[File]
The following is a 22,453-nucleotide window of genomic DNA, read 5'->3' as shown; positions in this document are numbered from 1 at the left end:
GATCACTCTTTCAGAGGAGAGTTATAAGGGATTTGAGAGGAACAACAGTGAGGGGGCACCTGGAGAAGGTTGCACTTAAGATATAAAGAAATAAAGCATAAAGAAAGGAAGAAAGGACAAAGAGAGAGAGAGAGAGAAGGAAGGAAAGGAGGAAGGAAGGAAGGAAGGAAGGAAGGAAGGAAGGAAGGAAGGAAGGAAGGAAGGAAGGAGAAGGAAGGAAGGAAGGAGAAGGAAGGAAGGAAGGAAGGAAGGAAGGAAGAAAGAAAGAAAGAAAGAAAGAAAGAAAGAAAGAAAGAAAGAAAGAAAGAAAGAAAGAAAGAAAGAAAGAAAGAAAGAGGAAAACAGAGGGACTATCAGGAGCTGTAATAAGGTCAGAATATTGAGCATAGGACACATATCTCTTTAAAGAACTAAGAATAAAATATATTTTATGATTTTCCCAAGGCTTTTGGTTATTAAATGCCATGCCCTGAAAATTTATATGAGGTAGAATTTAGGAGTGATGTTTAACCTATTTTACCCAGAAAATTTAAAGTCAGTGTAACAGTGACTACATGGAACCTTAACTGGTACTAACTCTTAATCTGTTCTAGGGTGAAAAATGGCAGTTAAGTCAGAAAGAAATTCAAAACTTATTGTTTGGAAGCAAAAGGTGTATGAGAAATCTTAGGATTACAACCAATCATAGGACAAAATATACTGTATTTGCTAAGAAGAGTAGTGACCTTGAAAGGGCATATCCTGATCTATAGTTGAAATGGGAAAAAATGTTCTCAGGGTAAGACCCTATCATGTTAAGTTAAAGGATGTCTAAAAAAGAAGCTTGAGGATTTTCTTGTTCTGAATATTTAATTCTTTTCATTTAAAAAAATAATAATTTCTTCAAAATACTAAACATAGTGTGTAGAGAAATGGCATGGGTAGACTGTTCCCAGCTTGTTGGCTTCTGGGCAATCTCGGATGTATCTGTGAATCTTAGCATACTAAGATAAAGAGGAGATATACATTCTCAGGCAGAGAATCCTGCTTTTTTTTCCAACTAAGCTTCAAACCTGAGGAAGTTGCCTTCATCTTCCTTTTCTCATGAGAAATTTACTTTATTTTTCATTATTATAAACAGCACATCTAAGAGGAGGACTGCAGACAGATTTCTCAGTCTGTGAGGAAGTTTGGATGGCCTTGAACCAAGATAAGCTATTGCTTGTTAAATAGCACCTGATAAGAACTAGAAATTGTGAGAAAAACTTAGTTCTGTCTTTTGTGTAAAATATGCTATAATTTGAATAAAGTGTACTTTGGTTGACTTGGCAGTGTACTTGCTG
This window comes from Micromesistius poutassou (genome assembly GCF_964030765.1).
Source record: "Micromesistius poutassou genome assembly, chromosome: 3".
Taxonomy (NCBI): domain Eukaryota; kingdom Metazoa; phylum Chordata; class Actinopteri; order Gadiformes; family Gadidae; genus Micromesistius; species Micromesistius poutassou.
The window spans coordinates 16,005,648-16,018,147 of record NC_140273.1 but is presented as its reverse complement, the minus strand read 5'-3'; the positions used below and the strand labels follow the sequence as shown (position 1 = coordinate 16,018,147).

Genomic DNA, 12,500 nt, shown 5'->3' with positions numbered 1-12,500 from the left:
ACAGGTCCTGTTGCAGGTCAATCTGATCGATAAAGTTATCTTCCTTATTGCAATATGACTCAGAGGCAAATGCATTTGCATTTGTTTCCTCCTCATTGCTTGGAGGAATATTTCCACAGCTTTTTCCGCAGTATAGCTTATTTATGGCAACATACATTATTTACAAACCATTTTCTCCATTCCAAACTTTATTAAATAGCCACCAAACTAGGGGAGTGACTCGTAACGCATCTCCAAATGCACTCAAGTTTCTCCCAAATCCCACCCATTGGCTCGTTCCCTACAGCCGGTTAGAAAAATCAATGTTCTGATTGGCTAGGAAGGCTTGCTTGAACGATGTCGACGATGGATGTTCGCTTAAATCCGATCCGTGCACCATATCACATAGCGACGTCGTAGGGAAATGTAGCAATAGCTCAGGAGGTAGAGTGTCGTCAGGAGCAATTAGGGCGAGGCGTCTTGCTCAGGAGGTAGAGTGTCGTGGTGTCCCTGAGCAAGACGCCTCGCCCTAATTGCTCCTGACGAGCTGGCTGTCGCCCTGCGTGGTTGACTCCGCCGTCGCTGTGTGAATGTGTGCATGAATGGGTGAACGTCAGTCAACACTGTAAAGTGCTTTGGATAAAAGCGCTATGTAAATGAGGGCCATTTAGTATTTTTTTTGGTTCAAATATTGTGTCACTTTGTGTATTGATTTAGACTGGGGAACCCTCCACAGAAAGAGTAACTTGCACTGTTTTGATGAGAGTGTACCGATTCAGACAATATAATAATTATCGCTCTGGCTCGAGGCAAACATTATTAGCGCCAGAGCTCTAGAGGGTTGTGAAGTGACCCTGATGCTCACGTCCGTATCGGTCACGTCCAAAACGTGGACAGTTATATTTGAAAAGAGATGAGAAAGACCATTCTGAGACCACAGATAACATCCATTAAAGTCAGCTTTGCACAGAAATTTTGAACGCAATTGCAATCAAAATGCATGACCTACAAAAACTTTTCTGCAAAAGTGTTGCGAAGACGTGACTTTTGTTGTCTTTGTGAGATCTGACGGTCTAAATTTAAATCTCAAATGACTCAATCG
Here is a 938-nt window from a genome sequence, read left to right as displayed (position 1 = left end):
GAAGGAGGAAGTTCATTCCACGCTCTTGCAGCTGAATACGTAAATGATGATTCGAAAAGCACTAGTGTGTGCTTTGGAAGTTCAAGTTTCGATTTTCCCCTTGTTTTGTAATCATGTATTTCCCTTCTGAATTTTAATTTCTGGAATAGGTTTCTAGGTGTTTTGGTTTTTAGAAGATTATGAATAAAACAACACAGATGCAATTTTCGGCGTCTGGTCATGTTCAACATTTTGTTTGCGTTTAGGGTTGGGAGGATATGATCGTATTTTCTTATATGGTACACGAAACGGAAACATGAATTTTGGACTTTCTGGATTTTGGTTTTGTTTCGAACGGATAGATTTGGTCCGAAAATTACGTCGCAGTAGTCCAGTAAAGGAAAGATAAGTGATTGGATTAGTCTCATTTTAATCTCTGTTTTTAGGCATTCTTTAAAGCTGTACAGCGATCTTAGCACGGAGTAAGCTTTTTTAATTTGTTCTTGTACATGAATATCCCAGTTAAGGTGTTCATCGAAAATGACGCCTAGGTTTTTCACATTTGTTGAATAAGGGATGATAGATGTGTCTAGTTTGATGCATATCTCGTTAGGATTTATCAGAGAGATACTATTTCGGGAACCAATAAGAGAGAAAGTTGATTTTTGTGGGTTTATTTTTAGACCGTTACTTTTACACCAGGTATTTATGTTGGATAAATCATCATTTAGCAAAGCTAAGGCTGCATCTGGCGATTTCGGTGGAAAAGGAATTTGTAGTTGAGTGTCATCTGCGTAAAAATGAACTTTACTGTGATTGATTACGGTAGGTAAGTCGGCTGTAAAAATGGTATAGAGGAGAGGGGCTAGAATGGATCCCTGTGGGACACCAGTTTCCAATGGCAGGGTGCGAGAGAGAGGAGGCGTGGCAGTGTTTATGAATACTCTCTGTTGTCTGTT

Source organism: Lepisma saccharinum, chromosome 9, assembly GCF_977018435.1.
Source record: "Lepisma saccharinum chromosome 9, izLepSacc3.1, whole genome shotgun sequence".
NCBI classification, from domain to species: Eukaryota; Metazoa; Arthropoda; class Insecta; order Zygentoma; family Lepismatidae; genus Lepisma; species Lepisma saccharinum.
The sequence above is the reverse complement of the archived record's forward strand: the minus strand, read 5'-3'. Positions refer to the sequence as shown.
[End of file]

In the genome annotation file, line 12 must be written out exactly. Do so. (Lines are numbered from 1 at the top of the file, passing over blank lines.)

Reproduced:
Source record: "Lepisma saccharinum chromosome 9, izLepSacc3.1, whole genome shotgun sequence".